Inside View of the MIT 100K Competition—How One Team Got to Tonight’s Finals
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at MIT introduced new techniques for applying software updates—techniques that make rebootless updates practical.
Jeff, Tim, Anders, and I finished our degrees at MIT in June 2008, and we knew that we had to run with this technology. So we incorporated Ksplice in July, and have been working on it full-time ever since. Nelson remains involved in an advisory capacity until he finishes his degree this June, at which point he’ll join us full time.
So where does the magic happen? Ksplice World Headquarters, of course. Conveniently located in our apartment in Cambridge, Ksplice HQ offers a hard-to-beat commute, and unparalleled dining facilities. When I’m not helping customers, I’m frying up some pretty serious cheeseburgers. I like to think of myself as the Chef Executive Officer. No, that’s not a typo.
One interesting aspect of the $100K is that it’s really a year-long experience, rather than a single contest. Like a long-distance race, you can’t just run it on your first day. First, there’s the warmup: the Elevator Pitch Contest in October. Then, in December, there’s the Executive Summary Contest, where we won the Web/IT track, and where our one-minute elevator pitch claimed the Audience Choice Award.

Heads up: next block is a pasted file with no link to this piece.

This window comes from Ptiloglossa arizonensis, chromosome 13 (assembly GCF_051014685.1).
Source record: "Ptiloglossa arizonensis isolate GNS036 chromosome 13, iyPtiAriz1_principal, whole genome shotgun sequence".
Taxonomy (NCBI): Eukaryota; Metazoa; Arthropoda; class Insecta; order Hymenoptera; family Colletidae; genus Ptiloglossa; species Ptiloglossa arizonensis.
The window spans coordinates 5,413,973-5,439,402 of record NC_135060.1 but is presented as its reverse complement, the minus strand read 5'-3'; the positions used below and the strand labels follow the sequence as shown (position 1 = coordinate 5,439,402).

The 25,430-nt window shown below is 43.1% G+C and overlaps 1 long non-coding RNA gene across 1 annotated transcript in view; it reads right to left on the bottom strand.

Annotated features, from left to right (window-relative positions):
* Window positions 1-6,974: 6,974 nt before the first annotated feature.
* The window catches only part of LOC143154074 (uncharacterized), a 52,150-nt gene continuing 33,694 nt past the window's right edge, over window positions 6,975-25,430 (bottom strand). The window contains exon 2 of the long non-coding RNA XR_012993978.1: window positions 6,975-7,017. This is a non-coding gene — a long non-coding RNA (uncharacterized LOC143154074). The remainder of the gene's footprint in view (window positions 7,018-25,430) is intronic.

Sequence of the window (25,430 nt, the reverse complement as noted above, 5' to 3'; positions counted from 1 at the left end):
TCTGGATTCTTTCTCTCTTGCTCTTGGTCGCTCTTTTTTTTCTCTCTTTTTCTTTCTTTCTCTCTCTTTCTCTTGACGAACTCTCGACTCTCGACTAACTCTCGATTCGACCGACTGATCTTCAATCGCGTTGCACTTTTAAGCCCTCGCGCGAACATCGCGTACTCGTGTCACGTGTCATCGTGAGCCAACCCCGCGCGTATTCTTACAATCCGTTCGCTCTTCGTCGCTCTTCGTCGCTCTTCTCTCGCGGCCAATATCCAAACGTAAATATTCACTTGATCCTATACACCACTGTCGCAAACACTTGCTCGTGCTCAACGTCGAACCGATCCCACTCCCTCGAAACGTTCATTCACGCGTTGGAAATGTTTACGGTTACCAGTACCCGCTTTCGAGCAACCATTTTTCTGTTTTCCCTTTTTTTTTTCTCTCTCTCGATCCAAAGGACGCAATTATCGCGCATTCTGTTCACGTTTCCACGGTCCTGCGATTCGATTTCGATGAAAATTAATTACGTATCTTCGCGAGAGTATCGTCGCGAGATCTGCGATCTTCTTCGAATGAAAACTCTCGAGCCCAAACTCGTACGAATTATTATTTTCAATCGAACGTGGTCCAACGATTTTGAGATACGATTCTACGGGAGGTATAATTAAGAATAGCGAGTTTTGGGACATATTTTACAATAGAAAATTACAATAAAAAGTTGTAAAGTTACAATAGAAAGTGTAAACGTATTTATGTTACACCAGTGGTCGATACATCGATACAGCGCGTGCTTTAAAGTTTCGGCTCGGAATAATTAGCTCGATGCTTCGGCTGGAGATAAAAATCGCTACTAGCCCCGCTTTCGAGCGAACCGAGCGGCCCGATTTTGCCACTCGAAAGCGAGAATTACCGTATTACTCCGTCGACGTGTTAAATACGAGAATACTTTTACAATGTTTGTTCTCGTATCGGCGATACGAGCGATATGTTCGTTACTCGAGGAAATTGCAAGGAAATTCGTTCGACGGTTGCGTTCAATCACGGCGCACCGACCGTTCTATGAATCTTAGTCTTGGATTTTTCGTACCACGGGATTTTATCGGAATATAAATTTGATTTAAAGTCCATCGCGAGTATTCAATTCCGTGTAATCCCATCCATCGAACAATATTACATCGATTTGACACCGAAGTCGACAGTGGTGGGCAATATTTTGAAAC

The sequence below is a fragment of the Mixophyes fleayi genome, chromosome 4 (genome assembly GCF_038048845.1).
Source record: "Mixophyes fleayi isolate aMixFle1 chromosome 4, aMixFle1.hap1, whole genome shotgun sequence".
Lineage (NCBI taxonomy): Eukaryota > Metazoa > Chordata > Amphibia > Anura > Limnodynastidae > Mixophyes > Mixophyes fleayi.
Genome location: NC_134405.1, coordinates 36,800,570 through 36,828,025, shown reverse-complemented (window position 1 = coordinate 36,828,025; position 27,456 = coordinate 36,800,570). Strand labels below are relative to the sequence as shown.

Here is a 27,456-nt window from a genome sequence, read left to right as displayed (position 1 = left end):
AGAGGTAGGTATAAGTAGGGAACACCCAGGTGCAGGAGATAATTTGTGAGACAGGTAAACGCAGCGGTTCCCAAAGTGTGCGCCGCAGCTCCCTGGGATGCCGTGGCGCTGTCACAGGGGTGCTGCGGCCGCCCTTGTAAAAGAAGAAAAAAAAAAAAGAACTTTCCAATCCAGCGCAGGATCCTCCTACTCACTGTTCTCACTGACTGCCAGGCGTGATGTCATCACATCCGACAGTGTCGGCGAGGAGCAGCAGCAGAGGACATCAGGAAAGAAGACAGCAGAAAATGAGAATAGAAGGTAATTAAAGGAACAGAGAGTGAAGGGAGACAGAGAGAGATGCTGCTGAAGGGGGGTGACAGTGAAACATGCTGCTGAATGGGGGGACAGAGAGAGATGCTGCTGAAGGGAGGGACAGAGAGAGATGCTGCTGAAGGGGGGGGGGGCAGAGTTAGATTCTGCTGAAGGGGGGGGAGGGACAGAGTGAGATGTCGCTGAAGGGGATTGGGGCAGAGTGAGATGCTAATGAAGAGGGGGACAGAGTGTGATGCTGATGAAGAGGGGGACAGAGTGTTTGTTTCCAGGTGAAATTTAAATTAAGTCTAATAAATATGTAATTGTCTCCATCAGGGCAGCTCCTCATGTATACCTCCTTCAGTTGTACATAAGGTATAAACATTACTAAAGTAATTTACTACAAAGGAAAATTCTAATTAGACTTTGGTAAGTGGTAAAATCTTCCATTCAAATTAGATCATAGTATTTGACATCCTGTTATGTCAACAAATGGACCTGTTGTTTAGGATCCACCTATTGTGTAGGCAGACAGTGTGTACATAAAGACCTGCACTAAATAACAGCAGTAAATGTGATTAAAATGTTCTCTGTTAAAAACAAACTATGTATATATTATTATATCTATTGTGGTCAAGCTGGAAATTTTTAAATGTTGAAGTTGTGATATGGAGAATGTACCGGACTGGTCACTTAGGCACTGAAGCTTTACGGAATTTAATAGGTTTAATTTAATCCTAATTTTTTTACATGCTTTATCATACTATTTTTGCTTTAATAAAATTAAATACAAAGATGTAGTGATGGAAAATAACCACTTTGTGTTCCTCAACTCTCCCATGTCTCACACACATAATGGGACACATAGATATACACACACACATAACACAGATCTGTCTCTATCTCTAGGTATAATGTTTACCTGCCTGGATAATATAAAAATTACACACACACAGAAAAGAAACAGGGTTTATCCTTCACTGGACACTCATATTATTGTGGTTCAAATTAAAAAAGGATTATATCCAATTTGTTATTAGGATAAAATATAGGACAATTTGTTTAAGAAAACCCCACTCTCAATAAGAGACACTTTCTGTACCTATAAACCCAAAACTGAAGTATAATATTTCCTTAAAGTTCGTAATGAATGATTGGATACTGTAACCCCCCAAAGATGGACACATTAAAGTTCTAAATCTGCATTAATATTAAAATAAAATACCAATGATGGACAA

The Business Plan Competition is, of course, the marathon. Fortunately, we’ve had some training. Back in February, the $100K organizers assigned mentors to each of the teams, and since then, we’ve had the benefit of working with two top-notch mentors: William Frezza of Adams Capital Management, and Steven Henry of Wolf Greenfield. These guys do the business plan equivalent of making you jog by the river at the crack of dawn (with the “Rocky” theme playing in the background, of course).
Regardless of tonight’s outcome, tomorrow we’ll be back at our desks, writing code, delivering rebootless updates to our customers, and pursuing new opportunities. Tonight, though, we’re in the final lap of the $100K, and I intend to enjoy it.
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